Prolific raises $32M to train and stress-test AI models using its network of 120K people

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AI, when it works well, can feel like magic, but all too often AI-based systems don’t work as they should: If the data used to train models is not deep, wide and reliable enough, any kind of curveball can send that AI in the wrong direction. A London startup called Prolific has built a system it believes can help head off that issue, by tapping a network of 120,000 human participants to inform and stress test AI models. And in a sign of demand for its services, Prolific has now raised some funding — £25 million ($32 million) — to expand its operations.

The round was co-led by Partech and Oxford Science Enterprises (OSE).

Prolific was founded in 2014 and already counts organizations like Google, Stanford University, the University of Oxford, King’s College London and the European Commission among its customers, using its network of participants to test new products, train AI systems in areas like eye tracking and determine whether their human-facing AI applications are working as their creators want them to. Up to now, it’s been revenue from users like these that have helped Prolific grow. In fact, the only money Prolific had raised prior to this round was a seed round of $1.4 million it got after going through YC. (Yes, it was profitable; no longer now that it’s taking VC money and investing in growth.)

“We’ve seen incredible traction recently, and have a huge opportunity in front of us so are taking on this new funding to supercharge our efforts and expand our product, and range of participants, much faster than we could have without it,” Phelim Bradley, the founder and CEO, said over email to TechCrunch.

The company was conceived initially not out of a specific need in the world of AI, but out of a general problem that researchers often face with panels for anything, something Bradley identified in his own academic work (his background, before Prolific, was in computational biology and physics).

In short, it’s a challenge to find comprehensive cross sections of people to respond to questions, and nearly impossible to do so in a timely manner. The recourse for many researchers is to work with third parties to source participants, but this has its own drawbacks, including an inability to verify individuals and select cross sections to ensure representative samples.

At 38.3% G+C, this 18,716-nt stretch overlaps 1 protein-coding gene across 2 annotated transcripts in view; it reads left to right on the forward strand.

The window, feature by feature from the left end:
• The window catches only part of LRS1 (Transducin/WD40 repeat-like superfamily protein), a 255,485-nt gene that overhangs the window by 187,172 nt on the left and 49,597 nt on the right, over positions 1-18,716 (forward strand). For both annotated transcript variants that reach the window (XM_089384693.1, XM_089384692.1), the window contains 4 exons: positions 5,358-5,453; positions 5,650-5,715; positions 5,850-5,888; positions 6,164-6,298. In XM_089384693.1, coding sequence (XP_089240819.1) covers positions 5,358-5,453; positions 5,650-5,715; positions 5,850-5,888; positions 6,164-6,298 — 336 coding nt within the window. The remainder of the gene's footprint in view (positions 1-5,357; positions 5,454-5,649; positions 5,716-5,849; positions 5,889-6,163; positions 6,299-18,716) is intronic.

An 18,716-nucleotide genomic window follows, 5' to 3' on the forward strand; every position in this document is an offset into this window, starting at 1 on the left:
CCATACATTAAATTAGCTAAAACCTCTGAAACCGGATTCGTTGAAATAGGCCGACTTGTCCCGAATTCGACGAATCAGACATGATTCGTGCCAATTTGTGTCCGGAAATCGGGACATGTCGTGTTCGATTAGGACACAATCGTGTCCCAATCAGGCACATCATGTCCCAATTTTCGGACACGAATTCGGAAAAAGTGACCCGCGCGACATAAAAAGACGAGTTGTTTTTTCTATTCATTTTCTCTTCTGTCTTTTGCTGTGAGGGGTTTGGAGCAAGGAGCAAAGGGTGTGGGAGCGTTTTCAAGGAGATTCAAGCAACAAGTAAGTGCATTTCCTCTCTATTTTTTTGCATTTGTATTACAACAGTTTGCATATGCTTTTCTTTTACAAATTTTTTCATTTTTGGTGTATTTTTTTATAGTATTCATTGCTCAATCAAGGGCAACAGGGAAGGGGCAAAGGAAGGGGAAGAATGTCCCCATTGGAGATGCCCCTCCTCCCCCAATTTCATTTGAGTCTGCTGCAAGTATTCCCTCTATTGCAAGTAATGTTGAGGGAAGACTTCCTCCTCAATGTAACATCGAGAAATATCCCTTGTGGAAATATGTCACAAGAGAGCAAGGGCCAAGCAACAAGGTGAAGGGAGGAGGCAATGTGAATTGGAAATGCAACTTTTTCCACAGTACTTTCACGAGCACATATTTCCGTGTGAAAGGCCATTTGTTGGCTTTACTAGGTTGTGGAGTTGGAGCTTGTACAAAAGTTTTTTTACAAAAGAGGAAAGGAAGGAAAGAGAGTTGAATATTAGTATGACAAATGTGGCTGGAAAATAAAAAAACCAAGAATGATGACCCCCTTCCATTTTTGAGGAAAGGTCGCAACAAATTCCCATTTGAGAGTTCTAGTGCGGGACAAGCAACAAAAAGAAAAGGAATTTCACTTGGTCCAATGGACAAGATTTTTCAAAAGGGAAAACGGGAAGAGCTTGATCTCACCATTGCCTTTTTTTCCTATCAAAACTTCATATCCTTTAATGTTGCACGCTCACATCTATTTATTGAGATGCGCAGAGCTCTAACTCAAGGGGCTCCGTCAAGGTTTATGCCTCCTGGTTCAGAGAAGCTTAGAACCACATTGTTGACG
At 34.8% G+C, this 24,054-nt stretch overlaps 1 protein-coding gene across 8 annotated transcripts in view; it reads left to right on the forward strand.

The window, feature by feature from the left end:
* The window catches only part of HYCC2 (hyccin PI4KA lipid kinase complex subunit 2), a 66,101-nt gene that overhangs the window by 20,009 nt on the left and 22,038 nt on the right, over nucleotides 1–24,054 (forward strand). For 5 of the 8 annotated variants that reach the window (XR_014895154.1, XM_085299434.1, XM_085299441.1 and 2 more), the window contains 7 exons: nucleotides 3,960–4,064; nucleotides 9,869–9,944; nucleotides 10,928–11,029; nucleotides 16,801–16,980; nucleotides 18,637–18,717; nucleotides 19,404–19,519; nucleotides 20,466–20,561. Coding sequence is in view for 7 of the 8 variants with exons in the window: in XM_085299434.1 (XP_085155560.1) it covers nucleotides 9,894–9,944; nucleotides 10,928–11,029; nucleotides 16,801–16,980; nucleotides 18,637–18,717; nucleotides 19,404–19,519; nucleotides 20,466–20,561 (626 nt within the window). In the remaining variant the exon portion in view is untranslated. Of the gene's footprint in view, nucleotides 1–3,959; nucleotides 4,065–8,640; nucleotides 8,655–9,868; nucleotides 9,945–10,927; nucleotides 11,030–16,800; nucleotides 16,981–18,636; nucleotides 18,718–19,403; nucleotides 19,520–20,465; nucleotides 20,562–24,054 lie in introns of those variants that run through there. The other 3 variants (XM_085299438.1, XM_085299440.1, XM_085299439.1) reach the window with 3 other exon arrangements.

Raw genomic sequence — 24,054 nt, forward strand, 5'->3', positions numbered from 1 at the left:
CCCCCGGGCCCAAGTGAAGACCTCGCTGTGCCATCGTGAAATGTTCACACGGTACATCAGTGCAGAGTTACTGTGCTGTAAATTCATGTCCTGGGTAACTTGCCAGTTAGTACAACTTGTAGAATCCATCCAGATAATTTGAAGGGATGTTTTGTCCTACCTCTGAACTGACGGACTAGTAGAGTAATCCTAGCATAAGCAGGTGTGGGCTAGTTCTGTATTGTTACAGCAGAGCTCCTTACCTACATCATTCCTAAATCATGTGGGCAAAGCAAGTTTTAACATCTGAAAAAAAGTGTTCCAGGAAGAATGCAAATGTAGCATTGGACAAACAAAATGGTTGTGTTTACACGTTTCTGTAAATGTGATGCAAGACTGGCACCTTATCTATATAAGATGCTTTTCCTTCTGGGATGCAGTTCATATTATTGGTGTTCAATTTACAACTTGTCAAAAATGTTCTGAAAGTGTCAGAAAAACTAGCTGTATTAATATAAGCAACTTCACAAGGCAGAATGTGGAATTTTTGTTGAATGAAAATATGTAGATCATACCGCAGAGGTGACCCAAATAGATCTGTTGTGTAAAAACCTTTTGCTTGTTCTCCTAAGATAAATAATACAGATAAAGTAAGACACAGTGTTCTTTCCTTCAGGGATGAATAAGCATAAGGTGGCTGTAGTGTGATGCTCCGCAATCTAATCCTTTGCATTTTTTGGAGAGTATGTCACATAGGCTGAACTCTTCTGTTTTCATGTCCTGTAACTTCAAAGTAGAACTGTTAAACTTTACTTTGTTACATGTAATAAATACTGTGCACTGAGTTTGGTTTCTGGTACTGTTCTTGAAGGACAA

In AI, these same issues are especially acute: False or misleading data is the proverbial fly in the ointment that could make or break how AI systems work. Given how widely AI is being applied — or perhaps more accurately, how widely people hope to one day apply it.

The solution that Bradley identified to fix that was fairly straightforward in concept, if not actual execution: build a better way of sourcing panelists.

In the early days, he said, the company proactively approached people, going to events and other venues to find them. “We generally did things that ‘didn’t scale,’” Bradley said. “But after we reached a critical mass, we’ve had most participants discover us through word-of-mouth as a result of the positive user experience.” Paying those volunteer freelance participants a minimum of £6 ($8) per hour, but typically more, Prolific says that it has paid out some $100 million to them to date.

He said that Prolific works to keep the pool of 120,000 users relatively even when it comes to demographics. And it also has built tools — including more than 300 filters based on census data and other sources — so that its customers can better tune what they are looking for.

The company ironically is not using AI itself to solve a critical problem in the world of AI. “We’re currently focusing on providing HI (Human Intelligence) to help improve AI,” he said.

And while there are a lot of synergies between what Prolific has built to address a need in the AI market, and wider needs in the world of research, there are no plans to expand its network to work beyond AI applications, Bradley said.

That said, it seems like a no-brainer that companies like Amazon (which provides Mechanical Turk to customers needing human testers), Nielsen and YouGov, not to mention big players in language model building like OpenAI, might try to move into this space. For now, companies like Attest and Scale AI are possibly its closest competitors.

“Prolific has built an incredibly powerful online platform for research,” said Omri Benayoun, general partner at Partech, in a statement. “Its roots in academia means that it has applied the highest standards to quality, while its technical expertise brings innovation that sets it apart from anything else out there. Where others rely on manual recruitment methods, Prolific has built a research infrastructure covering everything from the recruiting and vetting of participants to integration of research tools. Prolific is poised to conquer global leadership in academia and is also perfectly placed to aid the development of AI.”

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